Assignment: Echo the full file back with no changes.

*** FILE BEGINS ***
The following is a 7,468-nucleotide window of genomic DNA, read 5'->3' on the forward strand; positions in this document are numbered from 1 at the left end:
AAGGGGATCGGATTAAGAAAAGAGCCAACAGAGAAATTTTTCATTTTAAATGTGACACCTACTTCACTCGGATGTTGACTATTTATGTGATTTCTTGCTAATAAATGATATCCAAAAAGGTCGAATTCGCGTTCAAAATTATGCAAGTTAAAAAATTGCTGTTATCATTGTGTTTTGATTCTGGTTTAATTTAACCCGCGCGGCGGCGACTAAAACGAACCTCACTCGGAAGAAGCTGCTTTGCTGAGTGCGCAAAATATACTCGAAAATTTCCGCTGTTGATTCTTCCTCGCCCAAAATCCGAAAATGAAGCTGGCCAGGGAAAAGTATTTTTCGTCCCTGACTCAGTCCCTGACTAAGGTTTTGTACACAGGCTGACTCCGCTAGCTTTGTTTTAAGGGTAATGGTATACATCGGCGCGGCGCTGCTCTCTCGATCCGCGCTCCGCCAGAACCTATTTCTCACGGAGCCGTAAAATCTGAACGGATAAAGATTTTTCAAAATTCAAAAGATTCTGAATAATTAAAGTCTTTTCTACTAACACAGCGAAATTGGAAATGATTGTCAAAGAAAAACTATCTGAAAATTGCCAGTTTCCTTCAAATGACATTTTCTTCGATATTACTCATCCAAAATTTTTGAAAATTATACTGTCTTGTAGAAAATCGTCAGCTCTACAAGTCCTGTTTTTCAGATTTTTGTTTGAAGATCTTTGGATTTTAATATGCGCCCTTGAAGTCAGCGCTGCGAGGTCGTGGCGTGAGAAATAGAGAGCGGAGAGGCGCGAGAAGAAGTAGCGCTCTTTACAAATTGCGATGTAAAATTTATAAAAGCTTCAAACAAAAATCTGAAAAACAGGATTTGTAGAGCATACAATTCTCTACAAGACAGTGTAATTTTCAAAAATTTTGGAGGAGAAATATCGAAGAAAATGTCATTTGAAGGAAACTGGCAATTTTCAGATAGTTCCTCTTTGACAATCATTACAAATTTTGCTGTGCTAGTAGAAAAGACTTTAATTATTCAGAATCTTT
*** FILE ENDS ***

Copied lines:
The following is a 7,468-nucleotide window of genomic DNA, read 5'->3' on the forward strand; positions in this document are numbered from 1 at the left end:
AAGGGGATCGGATTAAGAAAAGAGCCAACAGAGAAATTTTTCATTTTAAATGTGACACCTACTTCACTCGGATGTTGACTATTTATGTGATTTCTTGCTAATAAATGATATCCAAAAAGGTCGAATTCGCGTTCAAAATTATGCAAGTTAAAAAATTGCTGTTATCATTGTGTTTTGATTCTGGTTTAATTTAACCCGCGCGGCGGCGACTAAAACGAACCTCACTCGGAAGAAGCTGCTTTGCTGAGTGCGCAAAATATACTCGAAAATTTCCGCTGTTGATTCTTCCTCGCCCAAAATCCGAAAATGAAGCTGGCCAGGGAAAAGTATTTTTCGTCCCTGACTCAGTCCCTGACTAAGGTTTTGTACACAGGCTGACTCCGCTAGCTTTGTTTTAAGGGTAATGGTATACATCGGCGCGGCGCTGCTCTCTCGATCCGCGCTCCGCCAGAACCTATTTCTCACGGAGCCGTAAAATCTGAACGGATAAAGATTTTTCAAAATTCAAAAGATTCTGAATAATTAAAGTCTTTTCTACTAACACAGCGAAATTGGAAATGATTGTCAAAGAAAAACTATCTGAAAATTGCCAGTTTCCTTCAAATGACATTTTCTTCGATATTACTCATCCAAAATTTTTGAAAATTATACTGTCTTGTAGAAAATCGTCAGCTCTACAAGTCCTGTTTTTCAGATTTTTGTTTGAAGATCTTTGGATTTTAATATGCGCCCTTGAAGTCAGCGCTGCGAGGTCGTGGCGTGAGAAATAGAGAGCGGAGAGGCGCGAGAAGAAGTAGCGCTCTTTACAAATTGCGATGTAAAATTTATAAAAGCTTCAAACAAAAATCTGAAAAACAGGATTTGTAGAGCATACAATTCTCTACAAGACAGTGTAATTTTCAAAAATTTTGGAGGAGAAATATCGAAGAAAATGTCATTTGAAGGAAACTGGCAATTTTCAGATAGTTCCTCTTTGACAATCATTACAAATTTTGCTGTGCTAGTAGAAAAGACTTTAATTATTCAGAATCTTT